During the 19th century in Britain, Europe and the United States, weight training grew dramatically. The Triat’s gym in Paris was huge and would rival any of the gyms today. In 1824 Charles Beck arrived in New York from Germany. He established the first gymnasium in the U.S. in Massachusetts. Another American exercise guru at the time was Dr George Barker Windship who was born in Massachusetts in 1834 and after receiving his M.D. from Harvard University in 1857, went on to tour America and Canada extolling the virtues of weightlifting.
By the early 20th century most strongmen were professionals. Probably the most famous was a Prussian, Frederick Muller (1867-1925) who used the stage name Eugen Sandow.
Sandow’s early claim to fame was breaking the ‘Test Your Strength Machines’ that were so popular in Brussels, by simply overloading them. Many times the police would be called to arrest him for vandalism but when he explained that he had put his coin in them but he was just too strong for them, there was little the police could do. However it gave him the publicity that he desired. In 1889 he went to London and joined the strongman team of Samson and Cyclops were he proved to be stronger than both men. In 1893 he found himself at the Chicago World’s Fair were he teamed up with the promoter Florenz Ziegfeld. He then went on to earn $1500-$3500 a week at the fair, a staggering amount of money for the time. A young man called Barnarr MacFadden saw his shows and they had a huge influence on him. MacFadden went on to publish a magazine called Physical Culture and by 1926 had a circulation of 400.000 making MacFadden a personal fortune of 30 million dollars.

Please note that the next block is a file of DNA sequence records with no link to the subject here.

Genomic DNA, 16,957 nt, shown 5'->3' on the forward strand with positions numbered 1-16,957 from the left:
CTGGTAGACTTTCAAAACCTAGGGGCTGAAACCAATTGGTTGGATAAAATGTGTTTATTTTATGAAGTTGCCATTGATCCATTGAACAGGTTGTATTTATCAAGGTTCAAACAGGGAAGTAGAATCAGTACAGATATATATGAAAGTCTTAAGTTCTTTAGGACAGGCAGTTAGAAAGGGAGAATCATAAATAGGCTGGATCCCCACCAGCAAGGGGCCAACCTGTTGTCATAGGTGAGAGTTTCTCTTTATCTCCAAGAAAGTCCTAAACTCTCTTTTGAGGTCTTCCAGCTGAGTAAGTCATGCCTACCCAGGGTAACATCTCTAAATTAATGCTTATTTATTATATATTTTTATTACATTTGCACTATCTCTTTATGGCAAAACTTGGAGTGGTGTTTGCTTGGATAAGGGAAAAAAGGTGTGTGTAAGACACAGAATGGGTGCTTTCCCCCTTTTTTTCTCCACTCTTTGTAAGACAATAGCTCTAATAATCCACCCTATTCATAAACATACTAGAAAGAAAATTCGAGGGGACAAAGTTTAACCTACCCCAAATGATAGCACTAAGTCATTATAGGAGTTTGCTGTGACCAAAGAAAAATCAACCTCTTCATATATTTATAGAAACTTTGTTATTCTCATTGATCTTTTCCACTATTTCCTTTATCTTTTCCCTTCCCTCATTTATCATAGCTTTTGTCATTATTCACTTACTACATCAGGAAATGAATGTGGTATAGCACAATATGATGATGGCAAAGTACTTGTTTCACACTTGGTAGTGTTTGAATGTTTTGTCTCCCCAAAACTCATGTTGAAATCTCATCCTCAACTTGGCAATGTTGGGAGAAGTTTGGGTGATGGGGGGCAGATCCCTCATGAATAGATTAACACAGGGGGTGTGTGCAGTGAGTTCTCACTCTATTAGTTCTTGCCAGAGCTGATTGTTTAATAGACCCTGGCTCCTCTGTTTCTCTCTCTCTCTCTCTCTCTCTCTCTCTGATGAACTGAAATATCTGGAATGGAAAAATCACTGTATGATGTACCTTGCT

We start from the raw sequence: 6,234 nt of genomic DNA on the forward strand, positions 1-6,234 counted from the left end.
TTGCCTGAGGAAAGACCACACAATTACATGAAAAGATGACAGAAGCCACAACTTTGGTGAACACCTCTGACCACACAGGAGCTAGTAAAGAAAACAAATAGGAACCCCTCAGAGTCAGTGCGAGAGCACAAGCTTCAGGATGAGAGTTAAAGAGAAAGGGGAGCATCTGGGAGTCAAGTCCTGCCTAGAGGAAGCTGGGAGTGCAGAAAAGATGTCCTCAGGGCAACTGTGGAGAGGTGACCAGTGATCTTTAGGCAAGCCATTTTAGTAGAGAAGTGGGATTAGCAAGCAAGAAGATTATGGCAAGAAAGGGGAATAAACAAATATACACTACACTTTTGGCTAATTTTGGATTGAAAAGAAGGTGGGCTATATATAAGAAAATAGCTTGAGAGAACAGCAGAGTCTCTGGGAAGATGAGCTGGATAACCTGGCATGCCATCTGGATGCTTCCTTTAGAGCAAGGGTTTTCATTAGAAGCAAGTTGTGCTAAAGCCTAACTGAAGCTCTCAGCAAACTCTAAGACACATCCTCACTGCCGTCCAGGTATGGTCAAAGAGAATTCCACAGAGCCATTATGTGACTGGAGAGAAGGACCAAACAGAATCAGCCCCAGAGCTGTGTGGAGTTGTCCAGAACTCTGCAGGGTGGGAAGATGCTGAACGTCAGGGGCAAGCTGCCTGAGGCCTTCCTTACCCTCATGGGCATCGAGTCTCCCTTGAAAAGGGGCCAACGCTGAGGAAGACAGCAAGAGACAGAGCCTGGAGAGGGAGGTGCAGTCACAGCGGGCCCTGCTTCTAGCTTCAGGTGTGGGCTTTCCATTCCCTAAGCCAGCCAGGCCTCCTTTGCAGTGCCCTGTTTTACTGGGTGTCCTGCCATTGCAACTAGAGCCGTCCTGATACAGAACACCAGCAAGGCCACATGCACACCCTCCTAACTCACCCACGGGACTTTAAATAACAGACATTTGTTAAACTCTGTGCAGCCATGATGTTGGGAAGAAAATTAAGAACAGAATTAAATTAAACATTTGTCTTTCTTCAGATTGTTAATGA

As well as strongmen there was strongwomen. The most famous being a German woman called Katie Brumbach who used the stage name Sandwina. She was so strong that she could twist horse-shoes and carry a 600lb cannon on one shoulder. Many strongmen at the time would not appear with her, afraid of being shown up.
However by 1930 vaudeville had almost disappeared and with it came the end of the professional strongman.
While all this was happening on the professional entertainment front the amateur side of weightlifting had become increasingly popular. Many serious amateur lifters were furious at some of the things their professional counterparts professed they could do and wanted to disassociate themselves from what they felt were preposterous claims.
They wanted to bring in the element of competition but with regulated and fair rules and this all began in 1891 with the formation of the German Athletic Association. By 1896 three of the first four modern Olympiads included weightlifting. Also around this time in France a new lift was developed called a ‘clean lift’ were the weight is taken to the shoulder in one motion rather than the ‘continental’ lift were it is bought up in two or more movements. This lift took over from the ‘continental’ lift.
In 1898 the first ‘World Championships” took place but although at this time it only featured British and European weightlifters.
In 1911 the British Amateur Weightlifters Association was formed but it wasn’t until the 1920’s that America formed The American Continental Weightlifters Association, modelled on the rules of the British Amateur Weightlifters Association. These associations were absorbed by the Amateur Athletic Union that then adopted the French rules for lifting. The main reason for this was so that the U.S could join the International Weightlifting Federation, which was formed in 1920 to promote and conduct international competition.